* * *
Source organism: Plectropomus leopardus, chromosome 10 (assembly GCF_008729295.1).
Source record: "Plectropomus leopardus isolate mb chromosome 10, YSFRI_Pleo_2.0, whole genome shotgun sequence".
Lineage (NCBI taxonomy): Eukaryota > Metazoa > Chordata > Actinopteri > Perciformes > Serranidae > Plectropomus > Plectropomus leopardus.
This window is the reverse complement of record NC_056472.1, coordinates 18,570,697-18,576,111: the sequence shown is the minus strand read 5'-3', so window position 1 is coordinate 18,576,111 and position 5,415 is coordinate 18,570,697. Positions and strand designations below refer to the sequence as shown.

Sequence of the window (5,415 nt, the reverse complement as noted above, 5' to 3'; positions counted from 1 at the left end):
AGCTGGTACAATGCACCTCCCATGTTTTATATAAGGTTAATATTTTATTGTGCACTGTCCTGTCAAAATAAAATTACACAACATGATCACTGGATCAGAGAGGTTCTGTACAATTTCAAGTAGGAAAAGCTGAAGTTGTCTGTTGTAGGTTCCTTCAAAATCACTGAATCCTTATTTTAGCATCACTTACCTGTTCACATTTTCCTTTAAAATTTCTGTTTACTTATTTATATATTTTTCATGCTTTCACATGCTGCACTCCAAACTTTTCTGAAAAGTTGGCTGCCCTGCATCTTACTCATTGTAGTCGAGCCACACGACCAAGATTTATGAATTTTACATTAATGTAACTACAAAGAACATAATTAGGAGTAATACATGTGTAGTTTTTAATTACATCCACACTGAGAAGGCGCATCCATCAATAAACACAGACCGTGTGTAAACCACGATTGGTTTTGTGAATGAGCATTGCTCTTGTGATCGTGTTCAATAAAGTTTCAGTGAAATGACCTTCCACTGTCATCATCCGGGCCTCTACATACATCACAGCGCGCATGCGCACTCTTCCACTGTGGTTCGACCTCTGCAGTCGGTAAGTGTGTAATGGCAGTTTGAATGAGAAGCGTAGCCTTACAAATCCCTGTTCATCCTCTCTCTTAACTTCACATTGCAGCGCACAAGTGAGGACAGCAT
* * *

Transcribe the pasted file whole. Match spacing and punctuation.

Source organism: Plectropomus leopardus, chromosome 10 (assembly GCF_008729295.1).
Source record: "Plectropomus leopardus isolate mb chromosome 10, YSFRI_Pleo_2.0, whole genome shotgun sequence".
Lineage (NCBI taxonomy): Eukaryota > Metazoa > Chordata > Actinopteri > Perciformes > Serranidae > Plectropomus > Plectropomus leopardus.
This window is the reverse complement of record NC_056472.1, coordinates 18,570,697-18,576,111: the sequence shown is the minus strand read 5'-3', so window position 1 is coordinate 18,576,111 and position 5,415 is coordinate 18,570,697. Positions and strand designations below refer to the sequence as shown.

Sequence of the window (5,415 nt, the reverse complement as noted above, 5' to 3'; positions counted from 1 at the left end):
AGCTGGTACAATGCACCTCCCATGTTTTATATAAGGTTAATATTTTATTGTGCACTGTCCTGTCAAAATAAAATTACACAACATGATCACTGGATCAGAGAGGTTCTGTACAATTTCAAGTAGGAAAAGCTGAAGTTGTCTGTTGTAGGTTCCTTCAAAATCACTGAATCCTTATTTTAGCATCACTTACCTGTTCACATTTTCCTTTAAAATTTCTGTTTACTTATTTATATATTTTTCATGCTTTCACATGCTGCACTCCAAACTTTTCTGAAAAGTTGGCTGCCCTGCATCTTACTCATTGTAGTCGAGCCACACGACCAAGATTTATGAATTTTACATTAATGTAACTACAAAGAACATAATTAGGAGTAATACATGTGTAGTTTTTAATTACATCCACACTGAGAAGGCGCATCCATCAATAAACACAGACCGTGTGTAAACCACGATTGGTTTTGTGAATGAGCATTGCTCTTGTGATCGTGTTCAATAAAGTTTCAGTGAAATGACCTTCCACTGTCATCATCCGGGCCTCTACATACATCACAGCGCGCATGCGCACTCTTCCACTGTGGTTCGACCTCTGCAGTCGGTAAGTGTGTAATGGCAGTTTGAATGAGAAGCGTAGCCTTACAAATCCCTGTTCATCCTCTCTCTTAACTTCACATTGCAGCGCACAAGTGAGGACAGCAT